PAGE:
Friday, February 17, 2006

Joan Crawford The Diva of them all Pt. I


Joan Crawford was not an actress; she was a movie star. The distinction is a crucial one - she infrequently appeared in superior films, and her work was rarely distinguished regardless of the material, yet she enjoyed one of the most successful and longest-lived careers in cinema history. Glamorous and over-the-top, stardom was seemingly Crawford's birthright - everything about her, from her rags-to-riches story to her constant struggles to remain in the spotlight, made her ideal fodder for the Hollywood myth factory. Even in death she remained a high-profile figure thanks to the publication of her daughter's infamous tell-all book, an outrageous film biography and numerous revelations of a her private life. Ultimately, Crawford was melodrama incarnate, a wide-eyed, delirious prima donna whose story endures as a definitive portrait of motion-picture fame, determination and relentless ambition.


Did you know??


  • There was a saying around M-G-M -- Shearer got the productions, Garbo supplied the art, and Joan Crawford made the money to pay for both
  • Joan Crawford has had the longest career on the screen of anyone who ever worked before the camera. Mary Astor made her screen d├ębut in September 1921 and retired from the screen in March 1965 and was therefore technically on the screen longer than Joan Crawford, but in roles of diminished importance.

  • When she went to England in the mid-sixties to film "Berserk" she was welcomed by the British press as "Her Serene Crawfordship."
  • Someone once commented "Joan, that red hat makes you look radiant." She replied "Why the f*** do you think I wear it!"
  • Her poodle, Cliquot, usually ate white meat of chicken, ground sirloin, ice cream and ginger ale. He wore custom made jackets from Hammacher Schlemmer. They were red with black velvet collars with "CC" on them. They had heart-shaped pockets with Kleenex in them in case he had to blow his nose. And he had a rhinestone collar for evening.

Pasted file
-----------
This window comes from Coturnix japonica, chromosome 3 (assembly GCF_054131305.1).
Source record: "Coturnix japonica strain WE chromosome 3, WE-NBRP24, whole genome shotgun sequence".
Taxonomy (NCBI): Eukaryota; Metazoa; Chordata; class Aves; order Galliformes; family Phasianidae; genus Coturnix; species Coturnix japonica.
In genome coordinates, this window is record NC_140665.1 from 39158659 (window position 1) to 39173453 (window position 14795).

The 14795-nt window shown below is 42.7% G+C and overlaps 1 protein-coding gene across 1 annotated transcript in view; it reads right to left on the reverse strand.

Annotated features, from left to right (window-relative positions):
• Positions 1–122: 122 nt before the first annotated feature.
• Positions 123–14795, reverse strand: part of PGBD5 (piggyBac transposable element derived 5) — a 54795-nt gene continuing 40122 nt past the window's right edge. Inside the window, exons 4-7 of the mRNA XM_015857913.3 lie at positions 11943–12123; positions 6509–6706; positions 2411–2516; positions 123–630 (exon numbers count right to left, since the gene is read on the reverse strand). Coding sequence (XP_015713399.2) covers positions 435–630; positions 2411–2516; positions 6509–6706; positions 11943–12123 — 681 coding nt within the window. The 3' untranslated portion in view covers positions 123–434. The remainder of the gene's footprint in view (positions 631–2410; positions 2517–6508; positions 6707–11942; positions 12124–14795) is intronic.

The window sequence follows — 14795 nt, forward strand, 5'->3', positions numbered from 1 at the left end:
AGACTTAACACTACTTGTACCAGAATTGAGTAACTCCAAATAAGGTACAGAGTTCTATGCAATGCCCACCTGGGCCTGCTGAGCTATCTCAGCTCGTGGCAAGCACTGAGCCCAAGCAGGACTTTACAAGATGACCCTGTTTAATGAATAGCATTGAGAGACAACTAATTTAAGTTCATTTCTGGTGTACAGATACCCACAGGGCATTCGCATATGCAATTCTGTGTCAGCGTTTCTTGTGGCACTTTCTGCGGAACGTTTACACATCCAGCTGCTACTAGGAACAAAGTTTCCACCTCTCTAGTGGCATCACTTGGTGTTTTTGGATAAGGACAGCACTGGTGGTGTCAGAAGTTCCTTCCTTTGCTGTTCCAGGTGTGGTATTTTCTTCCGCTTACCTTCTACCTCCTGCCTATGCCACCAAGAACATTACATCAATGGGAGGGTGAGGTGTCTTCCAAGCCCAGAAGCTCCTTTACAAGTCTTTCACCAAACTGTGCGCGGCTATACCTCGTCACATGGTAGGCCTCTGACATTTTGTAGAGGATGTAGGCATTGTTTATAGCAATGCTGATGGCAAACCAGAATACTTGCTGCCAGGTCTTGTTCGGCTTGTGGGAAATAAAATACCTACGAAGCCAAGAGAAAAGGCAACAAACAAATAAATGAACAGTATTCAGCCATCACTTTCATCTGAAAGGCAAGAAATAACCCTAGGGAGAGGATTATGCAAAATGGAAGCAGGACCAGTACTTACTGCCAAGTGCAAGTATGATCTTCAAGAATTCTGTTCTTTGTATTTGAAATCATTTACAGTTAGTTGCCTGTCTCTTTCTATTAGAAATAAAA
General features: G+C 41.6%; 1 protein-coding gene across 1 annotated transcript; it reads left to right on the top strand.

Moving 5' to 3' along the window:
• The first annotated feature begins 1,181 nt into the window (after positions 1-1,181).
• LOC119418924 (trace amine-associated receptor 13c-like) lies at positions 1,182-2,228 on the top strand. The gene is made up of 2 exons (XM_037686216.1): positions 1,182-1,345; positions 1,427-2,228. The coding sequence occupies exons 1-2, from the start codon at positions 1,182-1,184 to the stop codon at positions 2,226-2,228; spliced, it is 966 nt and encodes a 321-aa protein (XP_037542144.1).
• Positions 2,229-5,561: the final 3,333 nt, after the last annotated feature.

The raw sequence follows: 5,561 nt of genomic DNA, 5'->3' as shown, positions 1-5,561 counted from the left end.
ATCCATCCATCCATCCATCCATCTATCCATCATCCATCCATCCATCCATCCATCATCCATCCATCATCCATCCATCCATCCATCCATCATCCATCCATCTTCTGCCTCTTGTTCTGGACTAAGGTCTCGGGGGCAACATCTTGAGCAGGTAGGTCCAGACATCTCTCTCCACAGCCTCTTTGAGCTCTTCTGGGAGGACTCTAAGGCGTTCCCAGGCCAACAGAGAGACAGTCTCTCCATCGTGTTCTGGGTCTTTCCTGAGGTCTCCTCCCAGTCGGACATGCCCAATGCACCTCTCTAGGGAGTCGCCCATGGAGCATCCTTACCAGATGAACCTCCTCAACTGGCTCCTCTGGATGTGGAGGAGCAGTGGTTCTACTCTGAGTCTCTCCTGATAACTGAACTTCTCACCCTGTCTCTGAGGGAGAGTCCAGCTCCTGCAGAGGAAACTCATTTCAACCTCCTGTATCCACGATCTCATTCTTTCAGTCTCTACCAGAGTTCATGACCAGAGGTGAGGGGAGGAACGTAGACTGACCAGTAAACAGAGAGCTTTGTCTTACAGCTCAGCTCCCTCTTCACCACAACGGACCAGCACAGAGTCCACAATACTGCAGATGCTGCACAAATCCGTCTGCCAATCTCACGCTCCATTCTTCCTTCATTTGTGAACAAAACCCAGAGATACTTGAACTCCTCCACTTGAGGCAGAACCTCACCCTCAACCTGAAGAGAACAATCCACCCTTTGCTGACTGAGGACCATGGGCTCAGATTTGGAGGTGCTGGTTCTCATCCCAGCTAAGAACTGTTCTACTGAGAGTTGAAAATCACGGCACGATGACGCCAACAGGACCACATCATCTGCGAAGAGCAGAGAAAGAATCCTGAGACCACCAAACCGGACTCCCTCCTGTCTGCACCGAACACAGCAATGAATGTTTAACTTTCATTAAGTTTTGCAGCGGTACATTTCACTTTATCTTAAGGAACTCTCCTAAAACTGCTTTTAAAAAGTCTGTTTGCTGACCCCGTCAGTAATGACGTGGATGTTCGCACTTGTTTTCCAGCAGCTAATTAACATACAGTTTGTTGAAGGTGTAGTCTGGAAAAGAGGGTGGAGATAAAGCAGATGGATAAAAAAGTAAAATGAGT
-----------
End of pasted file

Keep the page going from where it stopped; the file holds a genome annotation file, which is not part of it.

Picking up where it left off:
• She insisted on her dishes being scalded before she used them-- although, being a perpetual dieter, she rarely had more than black coffee and soda crackers (spread with mustard) for lunch.
  • Her Oscar for "Mildred Pierce" went on auction after her death and sold for $68,000. The auction house had predicted a top bid of $15,000.
  • Made some sex films back in the Twenties, most notably a silent one-reeler tantalisingly entitled 'The Casting Couch'. It is alleged that after she became famous MGM shelled out over half a million dollars in an attempt to buy up every surviving copy of the film. When one possessor of some nude shots refused to part with them, his house was burned down three weeks later, himself being a casualty as well as the pics.
  • When "What Ever Happened to Baby Jane" was finished, Bette Davis referred to Joan and herself as "we two old broads." Joan sent Bette a note on her traditional blue stationery: "Dear Miss Davis. Please do not continue to refer to me as an old broad. Sincerely, Joan Crawford."








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